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09-03-2014, 07:58 AM - 1 Like   #256
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QuoteOriginally posted by kadajawi Quote
That camera combined sensor and lens.


Maybe not everyone would buy this to switch sensors, some would just buy one sensor. But they can pick the one sensor they want. Why are there so many fights about MP? Some people want 12 MP, some want 36. Different needs. Separating body and sensor could make it easier to accommodate for that. Maybe offer another body for the same sensors. One mirrorless, one DSLR.


A cartridge system would make the most sense I guess.


As for IR photography... as long as the sensor itself is unchanged, turn the IR filter into, well, a filter. Make it removable. The cartridge could accommodate that. Take out the sensor (you're able to clean it too that way!) and remove or add the filter, or even use other filters.


The possibilities are endless, the question is if some manufacturer has the balls to do it. I do think it would find a market... I'd be willing to spend a bit more on a camera that offers me that amount of flexibility. Perhaps even if that means changing brands.


@john: But you could take out the sensor, and clean it. Without having to fumble through a long tunnel. You have very easy access to it.


One problem for Pentax would be that stabilizing that thing will be hard. The cartridge will add weight, and that's what you don't want. Also getting rid of the heat will be difficult, though you already have that problem with the SR system. Air cooling perhaps...
There is zero chance of a Pentax FF with sensor cartridge system. How about a pill that turns water into gasoline ? Same chance.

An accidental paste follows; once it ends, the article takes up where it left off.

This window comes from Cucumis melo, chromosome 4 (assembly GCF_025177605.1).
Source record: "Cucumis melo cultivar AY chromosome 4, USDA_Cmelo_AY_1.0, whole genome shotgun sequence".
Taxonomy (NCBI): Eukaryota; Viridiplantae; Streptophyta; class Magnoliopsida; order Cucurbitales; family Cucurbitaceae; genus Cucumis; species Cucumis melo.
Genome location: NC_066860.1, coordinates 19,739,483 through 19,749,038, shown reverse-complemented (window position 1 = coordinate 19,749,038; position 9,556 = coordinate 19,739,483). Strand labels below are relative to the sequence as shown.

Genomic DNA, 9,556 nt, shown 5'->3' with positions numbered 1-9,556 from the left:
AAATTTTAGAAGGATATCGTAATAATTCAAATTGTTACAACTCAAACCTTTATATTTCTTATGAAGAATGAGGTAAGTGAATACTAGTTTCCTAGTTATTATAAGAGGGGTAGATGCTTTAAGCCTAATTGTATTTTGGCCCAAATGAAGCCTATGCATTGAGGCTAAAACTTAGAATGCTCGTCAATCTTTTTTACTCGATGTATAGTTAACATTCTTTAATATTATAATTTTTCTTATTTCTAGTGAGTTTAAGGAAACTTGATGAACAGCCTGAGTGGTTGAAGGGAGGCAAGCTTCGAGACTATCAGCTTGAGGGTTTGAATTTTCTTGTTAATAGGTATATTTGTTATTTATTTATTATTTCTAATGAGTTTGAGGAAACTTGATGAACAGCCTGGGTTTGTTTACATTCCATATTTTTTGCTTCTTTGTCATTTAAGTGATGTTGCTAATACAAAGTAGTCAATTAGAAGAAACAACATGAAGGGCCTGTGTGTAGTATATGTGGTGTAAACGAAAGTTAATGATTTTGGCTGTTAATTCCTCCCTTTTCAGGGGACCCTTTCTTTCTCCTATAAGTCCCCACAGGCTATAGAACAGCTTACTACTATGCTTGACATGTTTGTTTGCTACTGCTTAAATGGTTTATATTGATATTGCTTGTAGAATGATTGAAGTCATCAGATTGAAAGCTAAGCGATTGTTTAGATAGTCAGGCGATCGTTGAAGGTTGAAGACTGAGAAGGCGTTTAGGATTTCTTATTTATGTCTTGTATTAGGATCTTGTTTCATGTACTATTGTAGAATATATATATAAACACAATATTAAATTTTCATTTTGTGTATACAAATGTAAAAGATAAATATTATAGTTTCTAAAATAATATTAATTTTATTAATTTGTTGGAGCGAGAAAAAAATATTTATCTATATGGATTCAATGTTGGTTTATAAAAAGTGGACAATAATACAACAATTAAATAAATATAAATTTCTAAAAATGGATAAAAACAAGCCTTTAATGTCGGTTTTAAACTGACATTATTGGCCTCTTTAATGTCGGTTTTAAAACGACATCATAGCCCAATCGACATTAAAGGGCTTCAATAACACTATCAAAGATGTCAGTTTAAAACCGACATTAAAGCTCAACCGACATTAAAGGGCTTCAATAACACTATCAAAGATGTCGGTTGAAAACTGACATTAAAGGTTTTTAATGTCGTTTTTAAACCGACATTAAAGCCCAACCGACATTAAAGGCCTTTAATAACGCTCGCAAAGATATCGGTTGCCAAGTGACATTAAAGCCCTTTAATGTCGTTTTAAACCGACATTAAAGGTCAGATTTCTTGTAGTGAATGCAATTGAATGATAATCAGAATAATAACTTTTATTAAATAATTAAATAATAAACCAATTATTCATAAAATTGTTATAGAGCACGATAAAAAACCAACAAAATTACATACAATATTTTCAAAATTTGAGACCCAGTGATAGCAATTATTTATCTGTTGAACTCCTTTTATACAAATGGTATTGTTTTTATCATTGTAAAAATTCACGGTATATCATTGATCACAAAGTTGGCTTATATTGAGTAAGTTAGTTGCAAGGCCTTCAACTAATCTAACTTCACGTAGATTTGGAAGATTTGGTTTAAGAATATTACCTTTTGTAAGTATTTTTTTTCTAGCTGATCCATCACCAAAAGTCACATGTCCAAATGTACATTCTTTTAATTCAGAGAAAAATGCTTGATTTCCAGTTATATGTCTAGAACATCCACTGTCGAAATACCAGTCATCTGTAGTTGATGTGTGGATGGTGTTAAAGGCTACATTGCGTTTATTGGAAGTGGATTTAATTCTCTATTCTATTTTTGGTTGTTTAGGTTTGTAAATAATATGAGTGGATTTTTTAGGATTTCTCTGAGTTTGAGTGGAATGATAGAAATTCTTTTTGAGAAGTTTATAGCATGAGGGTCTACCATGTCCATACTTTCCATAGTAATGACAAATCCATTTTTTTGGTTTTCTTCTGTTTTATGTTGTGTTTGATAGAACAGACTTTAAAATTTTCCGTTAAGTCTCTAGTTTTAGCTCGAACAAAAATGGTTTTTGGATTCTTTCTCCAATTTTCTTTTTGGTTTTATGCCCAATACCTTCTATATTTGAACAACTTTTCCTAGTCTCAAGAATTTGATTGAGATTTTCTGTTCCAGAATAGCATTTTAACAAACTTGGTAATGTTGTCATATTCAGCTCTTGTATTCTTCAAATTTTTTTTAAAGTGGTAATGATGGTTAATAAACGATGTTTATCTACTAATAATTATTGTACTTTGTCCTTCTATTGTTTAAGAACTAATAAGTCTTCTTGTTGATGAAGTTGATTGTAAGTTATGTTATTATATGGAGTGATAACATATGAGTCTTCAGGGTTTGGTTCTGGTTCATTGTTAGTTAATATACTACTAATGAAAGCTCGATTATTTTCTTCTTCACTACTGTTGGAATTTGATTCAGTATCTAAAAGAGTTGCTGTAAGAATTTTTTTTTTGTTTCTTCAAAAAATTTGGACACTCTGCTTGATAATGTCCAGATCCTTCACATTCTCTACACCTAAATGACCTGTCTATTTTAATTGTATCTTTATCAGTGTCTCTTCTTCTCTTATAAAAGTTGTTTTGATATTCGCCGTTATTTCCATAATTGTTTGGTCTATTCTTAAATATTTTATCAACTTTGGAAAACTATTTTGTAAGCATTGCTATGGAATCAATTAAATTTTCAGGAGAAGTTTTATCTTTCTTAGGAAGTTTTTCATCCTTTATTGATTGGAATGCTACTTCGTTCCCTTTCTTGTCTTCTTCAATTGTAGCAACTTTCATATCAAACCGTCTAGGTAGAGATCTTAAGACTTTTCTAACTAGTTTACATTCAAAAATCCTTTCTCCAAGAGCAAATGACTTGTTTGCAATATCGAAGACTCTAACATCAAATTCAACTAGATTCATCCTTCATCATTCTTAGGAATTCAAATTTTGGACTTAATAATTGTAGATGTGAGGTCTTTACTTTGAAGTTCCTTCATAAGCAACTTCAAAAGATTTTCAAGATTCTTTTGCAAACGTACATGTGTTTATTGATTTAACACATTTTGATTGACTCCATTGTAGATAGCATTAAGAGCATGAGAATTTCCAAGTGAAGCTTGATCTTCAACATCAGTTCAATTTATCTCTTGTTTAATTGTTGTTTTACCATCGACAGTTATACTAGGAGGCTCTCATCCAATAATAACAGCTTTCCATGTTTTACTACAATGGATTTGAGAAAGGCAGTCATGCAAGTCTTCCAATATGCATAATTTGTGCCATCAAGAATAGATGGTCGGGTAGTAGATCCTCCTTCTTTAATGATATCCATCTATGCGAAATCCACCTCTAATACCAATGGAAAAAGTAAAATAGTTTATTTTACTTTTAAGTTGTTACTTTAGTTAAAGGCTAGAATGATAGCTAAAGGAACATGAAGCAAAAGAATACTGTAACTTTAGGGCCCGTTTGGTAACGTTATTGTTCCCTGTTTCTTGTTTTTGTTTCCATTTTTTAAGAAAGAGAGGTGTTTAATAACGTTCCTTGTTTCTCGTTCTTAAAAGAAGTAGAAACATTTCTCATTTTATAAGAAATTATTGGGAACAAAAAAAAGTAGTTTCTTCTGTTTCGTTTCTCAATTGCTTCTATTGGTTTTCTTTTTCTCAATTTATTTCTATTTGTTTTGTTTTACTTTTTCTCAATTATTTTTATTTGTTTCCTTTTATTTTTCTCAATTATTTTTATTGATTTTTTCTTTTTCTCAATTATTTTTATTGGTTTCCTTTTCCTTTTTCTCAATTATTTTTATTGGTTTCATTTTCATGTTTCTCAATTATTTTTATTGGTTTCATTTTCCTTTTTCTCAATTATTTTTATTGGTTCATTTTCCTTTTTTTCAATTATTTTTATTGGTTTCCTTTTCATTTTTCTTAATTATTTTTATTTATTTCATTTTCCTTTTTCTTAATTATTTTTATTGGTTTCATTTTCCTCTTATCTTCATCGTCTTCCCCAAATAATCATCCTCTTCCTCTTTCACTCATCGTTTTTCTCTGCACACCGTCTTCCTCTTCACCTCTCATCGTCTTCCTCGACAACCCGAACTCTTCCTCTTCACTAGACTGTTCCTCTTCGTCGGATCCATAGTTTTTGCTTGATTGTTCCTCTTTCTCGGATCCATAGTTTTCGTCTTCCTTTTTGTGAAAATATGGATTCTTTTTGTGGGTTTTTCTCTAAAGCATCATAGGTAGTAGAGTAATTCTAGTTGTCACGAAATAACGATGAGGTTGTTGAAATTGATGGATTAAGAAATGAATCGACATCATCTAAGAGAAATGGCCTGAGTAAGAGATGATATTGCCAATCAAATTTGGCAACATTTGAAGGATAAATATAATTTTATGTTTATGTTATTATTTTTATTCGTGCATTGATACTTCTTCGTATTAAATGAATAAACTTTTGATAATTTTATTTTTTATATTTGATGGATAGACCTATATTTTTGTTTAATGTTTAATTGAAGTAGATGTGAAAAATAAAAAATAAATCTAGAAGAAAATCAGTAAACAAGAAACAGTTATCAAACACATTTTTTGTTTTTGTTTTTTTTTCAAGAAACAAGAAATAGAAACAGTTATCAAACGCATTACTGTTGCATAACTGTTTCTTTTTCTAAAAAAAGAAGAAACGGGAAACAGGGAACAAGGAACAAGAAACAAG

09-03-2014, 08:42 AM   #257
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QuoteOriginally posted by jogiba Quote
How about a pill that turns water into gasoline ? Same chance.
That would be a seed of corn in Iowa - so . . . . .
09-03-2014, 09:52 AM   #258
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QuoteOriginally posted by monochrome Quote
That would be a seed of corn in Iowa - so . . . . .
.....that seed turns diesel fuel and federal subsidies into presidential caucus votes?


09-03-2014, 10:04 AM   #259
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QuoteOriginally posted by monochrome Quote
That would be a seed of corn in Iowa - so . . . . .
... that seed gives me a place to grow my weed?



09-04-2014, 11:14 PM   #260
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QuoteOriginally posted by jogiba Quote
There is zero chance of a Pentax FF with sensor cartridge system. How about a pill that turns water into gasoline ? Same chance.
Actually there are machines that turn sunlight/electricity, water and CO2 into gasoline.


The K-3/K-30/K-50/K-01 SR also introduces a lot of wobble into the stable video (top part of the video stays stable, lower parts of it move around in a funny way), and there are random light streaks and blurriness all the time.


The tracking problem stems from the camera not using the sensors built in to find out how it has to stabilize the video. It is relying on software only (which is included in the Milbeaut processor Pentax and Nikon use... and guess what, Nikon doesn't even give the option of using it, because it is that useless). So it is easy to trick the system. Pentax has a system inside the camera that works (you can even use it in live view), yet choses to deactivate it and to use the junk that a manufacturer that has no alternative won't use.